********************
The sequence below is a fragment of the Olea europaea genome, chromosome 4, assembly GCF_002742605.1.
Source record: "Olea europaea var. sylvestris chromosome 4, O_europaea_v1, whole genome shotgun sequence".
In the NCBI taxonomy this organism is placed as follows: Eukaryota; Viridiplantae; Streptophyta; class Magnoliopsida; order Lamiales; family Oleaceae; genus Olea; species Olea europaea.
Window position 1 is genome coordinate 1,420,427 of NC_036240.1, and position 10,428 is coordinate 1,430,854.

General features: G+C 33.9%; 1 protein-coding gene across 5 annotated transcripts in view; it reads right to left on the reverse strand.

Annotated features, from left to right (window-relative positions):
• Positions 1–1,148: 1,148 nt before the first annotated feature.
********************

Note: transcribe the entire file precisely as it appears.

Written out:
The sequence below is a fragment of the Olea europaea genome, chromosome 4, assembly GCF_002742605.1.
Source record: "Olea europaea var. sylvestris chromosome 4, O_europaea_v1, whole genome shotgun sequence".
In the NCBI taxonomy this organism is placed as follows: Eukaryota; Viridiplantae; Streptophyta; class Magnoliopsida; order Lamiales; family Oleaceae; genus Olea; species Olea europaea.
Window position 1 is genome coordinate 1,420,427 of NC_036240.1, and position 10,428 is coordinate 1,430,854.

General features: G+C 33.9%; 1 protein-coding gene across 5 annotated transcripts in view; it reads right to left on the reverse strand.

Annotated features, from left to right (window-relative positions):
• Positions 1–1,148: 1,148 nt before the first annotated feature.